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Work-Life Balance – Have You Mastered This Skill Yet?

by Manali Soni-Talsania, Pharm.D., BCPS

You leave work at 6pm today even though you were scheduled to work until 5pm. You were busy with meetings, your floor was busy with critically ill patients, rounds went on for too long, and the student you were precepting needed help. It was too busy to take lunch so you grabbed a few cups of coffee and ate something quick – chips, cookies, or doughnuts brought in by a patient’s family. Since it is likely too late to make a home-cooked meal, you consider picking up fast food for dinner on your way home.

How many of you find yourself in this kind of lifestyle? Once in a while? Sometimes? Or perhaps more frequently? 

At a very young age, I decided to become a pharmacist. I was always very passionate about this profession where I can help patients, work with providers, and create a difference in patients’ lives. Pharmacy seemed like a great profession, especially for women, because there is always an option to work more or less depending on life circumstances.

I have now been a pharmacist for seven years. I have a successful career at Memorial Medical Center in Springfield, Illinois, a great family life, and two wonderful five-year-old children. When you look at my life from an outside perspective, it looks complete and just perfect. However, one thing I still struggle with daily is managing balance between my work and personal life. 

Work is very important for most of us. However, some of the tasks I do as a mom and wife are solely dependent upon me. How can you accomplish these tasks when you have late meetings, live continuing education dinner programs, and assignment deadlines all while needing to take the kids to swimming classes, gymnastics, Kumon or soccer practice? And when is there time to cook dinner? How does a person handle these things?

Expectations of clinical pharmacists have changed tremendously over the years. Clinical pharmacists have a crucial role in patients’ lives, arguably more than ever before. We have the  responsibilities of patient care, preparing for presentations or meetings, mentoring students, and involvement in process improvement projects. Balancing all of these tasks can be particularly difficult for new parents, dual-career couples, or single parents.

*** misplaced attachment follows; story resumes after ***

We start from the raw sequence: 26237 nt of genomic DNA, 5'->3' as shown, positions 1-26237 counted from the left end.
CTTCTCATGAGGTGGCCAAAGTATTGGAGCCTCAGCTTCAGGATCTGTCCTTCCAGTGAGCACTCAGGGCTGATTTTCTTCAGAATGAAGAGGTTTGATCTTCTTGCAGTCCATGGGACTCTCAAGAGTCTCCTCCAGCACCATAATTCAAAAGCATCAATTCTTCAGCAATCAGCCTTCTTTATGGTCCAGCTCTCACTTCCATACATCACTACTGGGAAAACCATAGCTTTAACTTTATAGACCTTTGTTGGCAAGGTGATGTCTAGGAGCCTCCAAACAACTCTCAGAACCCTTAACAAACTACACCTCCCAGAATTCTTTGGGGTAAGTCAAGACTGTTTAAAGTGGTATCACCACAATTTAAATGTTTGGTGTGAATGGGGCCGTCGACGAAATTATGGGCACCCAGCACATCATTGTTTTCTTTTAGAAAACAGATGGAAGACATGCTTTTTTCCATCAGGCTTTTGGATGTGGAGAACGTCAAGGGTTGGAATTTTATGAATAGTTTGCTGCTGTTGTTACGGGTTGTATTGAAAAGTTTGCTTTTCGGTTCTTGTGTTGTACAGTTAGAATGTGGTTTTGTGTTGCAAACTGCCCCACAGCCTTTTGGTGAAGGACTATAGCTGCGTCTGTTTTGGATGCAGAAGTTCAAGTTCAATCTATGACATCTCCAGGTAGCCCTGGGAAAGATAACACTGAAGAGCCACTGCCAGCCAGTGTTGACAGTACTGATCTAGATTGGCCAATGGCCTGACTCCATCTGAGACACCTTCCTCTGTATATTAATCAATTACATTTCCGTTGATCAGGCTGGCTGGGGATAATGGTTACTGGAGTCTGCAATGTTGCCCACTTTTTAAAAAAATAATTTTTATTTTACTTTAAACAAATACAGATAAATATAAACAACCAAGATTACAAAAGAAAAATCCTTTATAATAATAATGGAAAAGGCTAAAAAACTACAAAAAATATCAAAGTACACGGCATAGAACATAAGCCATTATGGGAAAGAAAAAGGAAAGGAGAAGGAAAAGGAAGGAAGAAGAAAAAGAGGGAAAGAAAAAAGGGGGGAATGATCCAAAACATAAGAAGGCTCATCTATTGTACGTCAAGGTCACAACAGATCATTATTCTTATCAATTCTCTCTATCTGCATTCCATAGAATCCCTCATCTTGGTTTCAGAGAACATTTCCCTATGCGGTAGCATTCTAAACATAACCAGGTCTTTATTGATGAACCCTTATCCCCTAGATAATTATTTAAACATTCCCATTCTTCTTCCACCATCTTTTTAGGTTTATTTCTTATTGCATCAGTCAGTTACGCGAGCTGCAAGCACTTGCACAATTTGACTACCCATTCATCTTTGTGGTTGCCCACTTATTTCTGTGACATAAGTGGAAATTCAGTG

Here are nine tips for balancing work and life that have helped me tremendously. 
  1. Separate work from home
    • Do not check your work e-mail from home. Once you leave work, focus on life outside of work.
  2. Set realistic goals
    • Frustrations usually result from unrealistic goals or expectations. It is extremely important to set small achievable goals to create a sense of satisfaction.
  3. Look after your health
    • What you do outside of work also has a great effect on your health. Maintaining your health will increase your productivity.
  4. Take regular breaks
    • This helps us re-focus on our work and enhances safety for our patients.
  5. Learn to say no
    • This is easier said than done. When your plate is full, it is very important to say no to more assignments to maintain the quality of your work.
  6. Ask for help
    • Do not wait until you feel overwhelmed with responsibilities. Ask for help sooner than later.
  7. Does it have to be perfect?
    • Most non-pharmacy related activities do not have to be perfect. Sometimes, the extra time spent on perfection might be better spent on other additional activities.
  8. Be open to constructive criticism
    • It may be wise to talk to other seasoned pharmacists to see how they manage their lives. Remember to remain open to feedback.
  9. Find a hobby and leave work at work!
    • Try to find free time to enjoy what you like or do activities that you could not otherwise do because of a lack of time.
Pharmacy careers generally last about 30 to 40 years. Realistically, you cannot achieve everything in one day or even one year. You may be very involved when you first graduate, but you may find yourself taking a step back after starting a family. You can always become more involved as your family circumstances change. Do the best that works for you based on your current life circumstances. I would encourage you to always remember to enjoy each phase of life.

  1. Mahaney L, Sanborn M, Alexander E. Nontraditional work schedules for pharmacists. Am J Health Syst Pharm. 2008 Nov 15;65(22):2144-9. doi: 10.2146/ajhp080177.
  2. White SJ. Integrating your personal life and career. Am J Health Syst Pharm. 2007 Feb 15;64(4):358-60. doi: 10.2146/ajhp060485.
  3. McKinney KC, Hillebrand K. A careful balancing act. Am J Health Syst Pharm. 2015 Dec 1;72(23 Suppl 3):S168-70. doi: 10.2146/sp150026. 
  4. Storey P. Top tips to help you maintain a healthy work-life balance. The Pharmaceutical Journal. 2010 Jan 1.
  5. Seston L, Hassell K. Work/life balance in the pharmacist workforce: report for pharmacist support. 2010 Jan.

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